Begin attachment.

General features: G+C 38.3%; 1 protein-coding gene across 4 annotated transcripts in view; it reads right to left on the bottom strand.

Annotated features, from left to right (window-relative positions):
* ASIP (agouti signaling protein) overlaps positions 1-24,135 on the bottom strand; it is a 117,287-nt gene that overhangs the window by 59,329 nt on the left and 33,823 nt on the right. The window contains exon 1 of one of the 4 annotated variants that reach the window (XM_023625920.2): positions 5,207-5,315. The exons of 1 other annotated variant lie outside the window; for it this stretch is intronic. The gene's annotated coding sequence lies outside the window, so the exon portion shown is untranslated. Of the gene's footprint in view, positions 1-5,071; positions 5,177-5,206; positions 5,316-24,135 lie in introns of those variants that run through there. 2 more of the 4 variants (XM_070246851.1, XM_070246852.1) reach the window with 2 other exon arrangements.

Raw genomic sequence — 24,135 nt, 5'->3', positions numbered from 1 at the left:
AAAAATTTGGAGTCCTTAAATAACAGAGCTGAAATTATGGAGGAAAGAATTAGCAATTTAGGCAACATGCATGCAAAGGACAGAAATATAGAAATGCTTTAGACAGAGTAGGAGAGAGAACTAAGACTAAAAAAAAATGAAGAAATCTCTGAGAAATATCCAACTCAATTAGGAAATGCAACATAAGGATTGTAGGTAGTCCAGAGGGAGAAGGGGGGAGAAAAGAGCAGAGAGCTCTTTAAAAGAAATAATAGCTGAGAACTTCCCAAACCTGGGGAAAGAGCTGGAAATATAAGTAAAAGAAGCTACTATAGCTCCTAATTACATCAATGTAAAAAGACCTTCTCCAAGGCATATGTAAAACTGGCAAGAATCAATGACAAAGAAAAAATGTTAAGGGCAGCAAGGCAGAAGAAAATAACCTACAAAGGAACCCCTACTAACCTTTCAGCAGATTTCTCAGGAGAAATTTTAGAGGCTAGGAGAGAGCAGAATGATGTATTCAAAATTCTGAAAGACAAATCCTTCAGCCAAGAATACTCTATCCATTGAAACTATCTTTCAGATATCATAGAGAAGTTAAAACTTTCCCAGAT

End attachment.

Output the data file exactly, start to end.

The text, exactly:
General features: G+C 38.3%; 1 protein-coding gene across 4 annotated transcripts in view; it reads right to left on the bottom strand.

Annotated features, from left to right (window-relative positions):
* ASIP (agouti signaling protein) overlaps positions 1-24,135 on the bottom strand; it is a 117,287-nt gene that overhangs the window by 59,329 nt on the left and 33,823 nt on the right. The window contains exon 1 of one of the 4 annotated variants that reach the window (XM_023625920.2): positions 5,207-5,315. The exons of 1 other annotated variant lie outside the window; for it this stretch is intronic. The gene's annotated coding sequence lies outside the window, so the exon portion shown is untranslated. Of the gene's footprint in view, positions 1-5,071; positions 5,177-5,206; positions 5,316-24,135 lie in introns of those variants that run through there. 2 more of the 4 variants (XM_070246851.1, XM_070246852.1) reach the window with 2 other exon arrangements.

Raw genomic sequence — 24,135 nt, 5'->3', positions numbered from 1 at the left:
AAAAATTTGGAGTCCTTAAATAACAGAGCTGAAATTATGGAGGAAAGAATTAGCAATTTAGGCAACATGCATGCAAAGGACAGAAATATAGAAATGCTTTAGACAGAGTAGGAGAGAGAACTAAGACTAAAAAAAAATGAAGAAATCTCTGAGAAATATCCAACTCAATTAGGAAATGCAACATAAGGATTGTAGGTAGTCCAGAGGGAGAAGGGGGGAGAAAAGAGCAGAGAGCTCTTTAAAAGAAATAATAGCTGAGAACTTCCCAAACCTGGGGAAAGAGCTGGAAATATAAGTAAAAGAAGCTACTATAGCTCCTAATTACATCAATGTAAAAAGACCTTCTCCAAGGCATATGTAAAACTGGCAAGAATCAATGACAAAGAAAAAATGTTAAGGGCAGCAAGGCAGAAGAAAATAACCTACAAAGGAACCCCTACTAACCTTTCAGCAGATTTCTCAGGAGAAATTTTAGAGGCTAGGAGAGAGCAGAATGATGTATTCAAAATTCTGAAAGACAAATCCTTCAGCCAAGAATACTCTATCCATTGAAACTATCTTTCAGATATCATAGAGAAGTTAAAACTTTCCCAGAT